Engineering is often defined as making practical application of theoretical sciences such as physics and mathematics. Many of the early branches of engineering were based not on science but on empirical information that depended on observation and experience.

The great engineering works of ancient times were constructed and operated largely by means of slave labour. During the Middle Ages people began to seek devices and methods of work that were more efficient and humane. Wind, water and animals were used to provide energy for some of these devices. This led to the Industrial Revolution, which began in the 18th century. First steam engines and then all kinds of machines took over more and more of the work that had previously been done by human beings or by animals.

By the end of the 19th century not only were mechanical, civil, and mining and metallurgical engineering established but newer specialties of chemical and electrical engineering also emerged. This growth in the number of specialists is continuing with the establishment of such disciplines as aerospace, nuclear, petroleum, and electronic engineering.

Engineering has become a profession. Today technological and industrial progress depends on it and the engineer must combine many of the characteristics of the scientists, research engineer and technologist. His interest must be in combining the abstract-theoretical world and the technical-practical world.

 

1. Перепишите и письменно переведите данные ниже

предложения, учитывая особенности употребления сослагательного наклонения в английском языке:

1. I should help him with pleasure. 2. He would tell me the news. 3. I should read this novel too, but I can’t get it. 4. We should go to the country with you. 5. She would go abroad for a month, but she won’t be able to finish her experiments. 6. I should have gone to the country with you but I fell ill. 7. It is impossible that they should have done this. 8. It was desirable that he should come. 9. Tom insisted that we should come together. 10. He suggests that we should go to a restaurant. 11. Don’t sit in the draught lest you should catch cold. 12. I wish I were you. 13. I feel as if I were back seven years. 14. He wished he had not said these words.

 

2. Перепишите и письменно переведите данные предложения, содержащие придаточные условные. Определите тип условного предложения (реальное или нереальное условие):

1. If you intensify the process by heating the materials, you'll save a great deal of time. 2. If we fail to find the materials mentioned in the description, we shall try to use those available in the laboratory. 3. If we had any trouble with the equipment we were using in the tests, the engineer would always help us. 4. If the new materials such as plastics were applied in railway transport to a considerable extent, van and car bodies would have a long life and low costs of maintenance. 5. If the technician had given instructions we should have carried out the experiments successfully. 6. Had the students studied the English language well enough when they were at school, they would have been able to read any book without a dictionary. 7. If the same temperature is maintained all the time, we shall obtain the desired results. 8. If you applied this method, you would get better results. 9. If you had classified the data, fewer tests would have been needed. 10. Should you ask me what the advantages of plastics are I shall begin with those of their properties?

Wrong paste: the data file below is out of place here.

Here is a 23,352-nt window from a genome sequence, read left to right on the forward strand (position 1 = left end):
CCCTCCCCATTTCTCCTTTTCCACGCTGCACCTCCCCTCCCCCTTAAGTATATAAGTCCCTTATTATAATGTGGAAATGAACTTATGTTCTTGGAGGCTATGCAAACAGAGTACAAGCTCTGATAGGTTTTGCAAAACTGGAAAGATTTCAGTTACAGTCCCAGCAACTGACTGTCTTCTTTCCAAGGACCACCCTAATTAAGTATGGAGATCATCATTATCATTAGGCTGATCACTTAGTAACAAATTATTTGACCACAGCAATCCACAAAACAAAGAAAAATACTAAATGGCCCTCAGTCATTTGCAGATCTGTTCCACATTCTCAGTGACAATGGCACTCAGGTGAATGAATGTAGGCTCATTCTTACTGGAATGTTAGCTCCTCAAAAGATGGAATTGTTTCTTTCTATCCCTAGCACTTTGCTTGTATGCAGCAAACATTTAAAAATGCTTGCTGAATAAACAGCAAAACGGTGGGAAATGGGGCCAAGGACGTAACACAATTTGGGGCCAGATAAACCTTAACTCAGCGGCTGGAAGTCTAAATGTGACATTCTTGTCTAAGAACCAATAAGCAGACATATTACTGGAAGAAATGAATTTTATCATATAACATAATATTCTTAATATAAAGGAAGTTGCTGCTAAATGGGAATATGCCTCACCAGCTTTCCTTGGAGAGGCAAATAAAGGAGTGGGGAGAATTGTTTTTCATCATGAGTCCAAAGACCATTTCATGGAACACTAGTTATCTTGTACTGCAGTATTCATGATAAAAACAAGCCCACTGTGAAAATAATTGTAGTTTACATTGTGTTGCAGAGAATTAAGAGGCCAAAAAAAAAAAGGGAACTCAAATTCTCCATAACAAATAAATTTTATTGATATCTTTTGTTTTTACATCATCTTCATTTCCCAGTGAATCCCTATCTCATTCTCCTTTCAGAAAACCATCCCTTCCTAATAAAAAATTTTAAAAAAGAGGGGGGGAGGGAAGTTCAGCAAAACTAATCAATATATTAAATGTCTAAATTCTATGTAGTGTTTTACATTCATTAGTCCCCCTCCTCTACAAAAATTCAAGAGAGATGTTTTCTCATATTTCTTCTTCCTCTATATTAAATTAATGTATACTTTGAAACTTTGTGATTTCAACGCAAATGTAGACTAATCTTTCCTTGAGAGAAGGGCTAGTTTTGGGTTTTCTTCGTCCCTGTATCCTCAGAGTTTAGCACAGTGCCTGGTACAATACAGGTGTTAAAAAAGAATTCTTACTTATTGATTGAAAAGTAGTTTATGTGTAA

3. Употребите нужную форму сослагательного наклонения в придаточном предложении:

1. I shouldn't have believed it if I ………….it with my own eyes.

a) didn’t see b) haven’t seen c) hadn’t seen

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2. He might have understood it if you …………slowly.

a) have spoken b) had spoken c) would speak

3. He would take me with him if I ……………ready.

a) were b) had been c) should be

4. The newspaper would print the story if it …………….true.

a) were b) had been c) was

 

4. Употребите нужную форму сослагательного наклонения в

главном предложении:

1. If I had known that you were in hospital I ………………you.

a) shall visit b) should visit c) should have visited

2. If I knew that the traffic lights were red I …………………. .

a) would have stopped b) would stop c) should stop

3. If you had obeyed my instructions you …………… into trouble.

a) wouldn't get b) wouldn't have got c) couldn't get

4. If I hadn't been wearing tight shoes I ………….the bus quite easily.